Original Research

Rejuvenating the rewards typology: Qualitative insights into reward preferences

Janine A. Victor, Crystal Hoole
SA Journal of Industrial Psychology | Vol 47 | a1880 | DOI: https://doi.org/10.4102/sajip.v47i0.1880 | © 2021 Janine A. Victor, Crystal Hoole | This work is licensed under CC Attribution 4.0
Submitted: 26 January 2021 | Published: 13 August 2021

About the author(s)

Janine A. Victor, Department of Industrial Psychology and People Management, Faculty of Business and Economics, University of Johannesburg, Johannesburg, South Africa
Crystal Hoole, Department of Industrial Psychology and People Management, Faculty of Business and Economics, University of Johannesburg, Johannesburg, South Africa


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Abstract

Orientation: In order to drive desirable behaviour, employees need to feel valued. It is, therefore, important to identify which rewards motivate employees and satisfy their needs.

Research purpose: The overarching aims of this study were to explore how South African employees feel rewarded at work and to develop a model depicting how rewards can be categorised.

Motivation for the study: There is a dearth of qualitative research on reward preferences, especially on the psychological façade of this construct.

Research approach/design and method: Using a phenomenological research approach and in-depth interviewing techniques, 47 South African employees participated in focus group sessions. To analyse the data, a deductive and constructionist thematic analysis was employed.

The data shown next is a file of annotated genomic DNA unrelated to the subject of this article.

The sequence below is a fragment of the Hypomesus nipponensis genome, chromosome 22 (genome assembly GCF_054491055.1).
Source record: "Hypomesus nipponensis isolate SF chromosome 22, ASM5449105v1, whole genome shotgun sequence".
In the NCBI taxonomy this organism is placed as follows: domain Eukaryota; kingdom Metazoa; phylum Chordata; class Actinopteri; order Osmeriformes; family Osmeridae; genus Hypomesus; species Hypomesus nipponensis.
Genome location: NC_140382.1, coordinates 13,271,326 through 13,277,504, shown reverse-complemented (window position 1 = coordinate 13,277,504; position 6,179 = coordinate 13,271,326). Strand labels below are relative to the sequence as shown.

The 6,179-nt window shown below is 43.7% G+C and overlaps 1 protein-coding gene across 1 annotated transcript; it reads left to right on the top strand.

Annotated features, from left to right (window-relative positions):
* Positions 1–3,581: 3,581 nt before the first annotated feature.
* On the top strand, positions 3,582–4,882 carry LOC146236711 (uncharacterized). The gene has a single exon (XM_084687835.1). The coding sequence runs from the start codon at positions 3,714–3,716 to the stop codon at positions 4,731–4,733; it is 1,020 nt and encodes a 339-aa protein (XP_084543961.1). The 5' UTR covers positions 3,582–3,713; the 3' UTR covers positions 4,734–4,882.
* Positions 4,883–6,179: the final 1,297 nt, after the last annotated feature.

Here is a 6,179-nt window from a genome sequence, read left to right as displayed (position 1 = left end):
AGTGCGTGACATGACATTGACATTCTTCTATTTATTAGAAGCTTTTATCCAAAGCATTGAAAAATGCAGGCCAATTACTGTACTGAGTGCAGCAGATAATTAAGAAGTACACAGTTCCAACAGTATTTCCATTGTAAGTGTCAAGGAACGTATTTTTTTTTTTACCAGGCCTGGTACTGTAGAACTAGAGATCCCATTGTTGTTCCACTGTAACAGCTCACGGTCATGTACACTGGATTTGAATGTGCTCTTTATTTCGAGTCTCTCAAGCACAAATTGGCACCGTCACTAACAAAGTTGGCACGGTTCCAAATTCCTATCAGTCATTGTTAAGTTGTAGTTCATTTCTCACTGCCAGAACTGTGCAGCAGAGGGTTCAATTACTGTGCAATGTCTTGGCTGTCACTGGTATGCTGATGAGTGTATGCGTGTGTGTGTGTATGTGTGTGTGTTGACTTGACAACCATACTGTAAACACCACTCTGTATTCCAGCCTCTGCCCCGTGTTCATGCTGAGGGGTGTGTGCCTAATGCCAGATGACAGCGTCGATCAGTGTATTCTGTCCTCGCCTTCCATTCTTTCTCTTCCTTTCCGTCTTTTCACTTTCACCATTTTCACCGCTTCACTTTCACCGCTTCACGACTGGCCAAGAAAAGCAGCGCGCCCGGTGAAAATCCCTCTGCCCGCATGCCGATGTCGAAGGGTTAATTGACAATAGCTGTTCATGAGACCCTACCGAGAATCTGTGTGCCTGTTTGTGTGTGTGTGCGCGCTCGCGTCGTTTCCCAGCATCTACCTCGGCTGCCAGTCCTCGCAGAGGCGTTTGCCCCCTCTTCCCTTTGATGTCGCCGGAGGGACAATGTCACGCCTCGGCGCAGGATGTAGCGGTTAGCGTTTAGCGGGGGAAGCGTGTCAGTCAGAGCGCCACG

Main findings: The rewards construct is perceived to be multidimensional. Rewards can be categorised into three main categories: (1) extrinsic financial rewards (consisting of the total remuneration package), (2) extrinsic non-financial rewards (inclusive of good relationships, learning and development opportunities, organisational culture, communication, recognition, the physical working environment, feedback and work-life balance) and intrinsic-psychological rewards (encapsulating autonomy, meaningful work, felt competence, task enjoyment and challenging work).

Practical/managerial implications: Outdated reward strategies should be re-evaluated to include all three categories of rewards. This means that there should also be a more in-depth focus on intrinsic-psychological rewards in the workplace.

Contribution/value-add: This study highlighted the importance of using extrinsic (financial and non-financial) as well as intrinsic-psychological rewards to motivate employees and satisfy their needs. The insights gained from this research study can be used by future researchers and practitioners to construct modernised rewards frameworks.


Keywords

reward preferences; extrinsic financial rewards; extrinsic non-financial rewards; intrinsic-psychological rewards; work motivation; job satisfaction; qualitative research

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